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Bayesian thinking – and trusting one’s gut



/Laszlo Bencze

In “Does trusting your gut make you unscientific?” (New Scientist, 13 April 2012), astrophysics postdoc Andrew Pontzen reflects,

I’ve been popping up at a few science festivals recently, discussing the evidence for dark matter with particle physicist Tom Whyntie. After a session at Cambridge Science Festival, UK, a man in a duffle coat approached me to explain that Einstein was wrong – that the universe is not, in fact, expanding. (Actually, a static universe would have pleased Einstein greatly, but that’s beside the point.) As evidence, he tried to give me his book on reinterpreting the redshift of galaxies. When I politely refused, he accused me of being “unscientific”.

The implication is that being “scientific” means completely digesting and testing every idea before deciding whether it’s right or wrong. But sometimes we have to make fast decisions based on prejudice, or we’ll never get anything done. Is that OK, or does it fundamentally undermine what we’re trying to achieve?

He offers some thoughts on Bayesianism as it relates to the faster-than-light neutrinos (which weren’t).

Most scientists are wise to trust their gut at least some of the time. Here’s another example, one that should happen more often. The scientist reads a journal article claiming findings that are just exactly what popular opinion might expect. (Or, on some subjects perhaps, just exactly what elite opinion might expect.) And it keeps happening again and again. No challenges, no surprises. No pesky bits of contrarian data.

Yes, that’s right, I am thinking of Diedrik Stapel, the disgraced Dutch researcher whose social psychology research confirmed a good many prejudices within his discipline. Other researchers at first accepted what he had made up for precisely that reason. And he wasn’t alone.

I don’t know if Bayesianism can help here; sometimes what is needed is intuition, the kind that comes with experience: If data is picture perfect, maybe that’s what it is, a picture. And a frame.

Curiously, there’s an application for this approach in the arts as well. Recently, a number of autobiographies on the market have turned out to be fictional. A red flag is that they are not only fictional but stereotypical. Full of characters you would meet in a sociologist’s textbook or an activist’s bid for media coverage. Or in soap operas. Or anywhere but on the street.

Sensitive critics began to get suspicious, in many cases. That’s intuition at work. The moment one finds oneself asking, “Could this really be true?” is not usually the moment one has the evidence that it isn’t. It’s the moment when one should feel free to articulate one’s doubts, at least to oneself. Work with the doubts until they can be expressed in a logical and rational manner.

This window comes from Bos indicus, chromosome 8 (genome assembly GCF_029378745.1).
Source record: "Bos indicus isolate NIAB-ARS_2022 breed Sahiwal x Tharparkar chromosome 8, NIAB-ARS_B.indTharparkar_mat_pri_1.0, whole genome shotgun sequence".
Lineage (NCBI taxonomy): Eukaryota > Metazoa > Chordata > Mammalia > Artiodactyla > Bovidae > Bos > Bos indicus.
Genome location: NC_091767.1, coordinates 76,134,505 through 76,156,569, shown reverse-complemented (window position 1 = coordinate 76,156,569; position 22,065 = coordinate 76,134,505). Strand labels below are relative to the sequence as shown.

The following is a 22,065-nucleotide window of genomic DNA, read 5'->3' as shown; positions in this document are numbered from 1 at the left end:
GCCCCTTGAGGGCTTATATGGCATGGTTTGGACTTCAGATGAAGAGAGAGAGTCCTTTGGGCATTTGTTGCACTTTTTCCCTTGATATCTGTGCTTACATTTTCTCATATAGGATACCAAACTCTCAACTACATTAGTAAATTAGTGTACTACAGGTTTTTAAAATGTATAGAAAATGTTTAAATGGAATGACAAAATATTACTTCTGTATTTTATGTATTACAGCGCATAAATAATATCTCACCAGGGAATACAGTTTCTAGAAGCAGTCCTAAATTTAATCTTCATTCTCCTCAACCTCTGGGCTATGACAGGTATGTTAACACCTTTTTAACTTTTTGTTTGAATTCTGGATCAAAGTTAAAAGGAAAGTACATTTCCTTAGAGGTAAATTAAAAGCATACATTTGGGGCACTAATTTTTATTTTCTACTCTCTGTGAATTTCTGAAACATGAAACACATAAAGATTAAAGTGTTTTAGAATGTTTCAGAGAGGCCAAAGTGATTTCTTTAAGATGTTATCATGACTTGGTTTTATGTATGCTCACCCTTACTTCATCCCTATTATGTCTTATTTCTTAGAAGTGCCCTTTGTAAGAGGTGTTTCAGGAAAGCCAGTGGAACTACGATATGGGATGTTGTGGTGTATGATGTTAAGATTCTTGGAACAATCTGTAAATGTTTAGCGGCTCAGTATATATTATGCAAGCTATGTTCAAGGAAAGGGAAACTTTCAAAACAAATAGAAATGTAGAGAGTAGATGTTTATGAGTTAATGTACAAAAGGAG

Doubts that can be clearly framed can be researched. That’s where the orthodox methods of science (or investigation in general) are essential. But many doubts must begin as intuitions that something is wrong; there isn’t really any other way to go about it.

If that feels too subjective for some people, they had best prepare themselves to be hoaxed a lot.

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The discussion in the blogpost highlighted, was about Bayesian reasoning used to evaluate evidence. The author argues that we hold scientific theses with varying degrees of confidence, and data we use to reverse these theses is likewise of varying levels of confidence. Carl Sagan famously intoned "Extraordinary claims require extraordinary evidence", which is a summary of this Bayesian claim. Unfortunately, when his competitor on the NASA Viking lander discovered life while Sagan's multi-million dollar instrument didn't, he could pull out this bromide to dismiss his competitor's discovery. You know how that works, "My data is extraordinary, yours is simply ordinary." Which is why we have Thomas Kuhn telling us that these Bayesian priors are inextricably linked to sociological categories. Whatever the crowd thinks is extraordinary, is what you think too. But this is all so very subjective. Germany accepted plate tectonics in geology decades before it was "acceptable" in America--an elderly geophysicist once explained to me in a delightful German accent. Some communities are more progressive than others, does this mean that all science is relative to the community? Certainly the Post-moderns think so. Some frightening email exchanges from defenders of "Anthropogenic Global Warming" demonstrate that the facts should not get in the way of a dominant community theory. Wasn't that what Nietzsche said about the Superman? Surely there must me something true that isn't just in our head. Surely there must be a reality that is the same for everyone. Surely there must be regular laws of nature that remain true for all generations. Surely there must be reasoning which is infallible for all time. And what if the man in the duffel coat was carrying around a sheaf of papers that had that reasoning in it? Would it matter if it contradicted the combined intellect of the world's cosmologists? And how would we know? That is the real question, and the one my post-modern blogger never answered. Robert Sheldon

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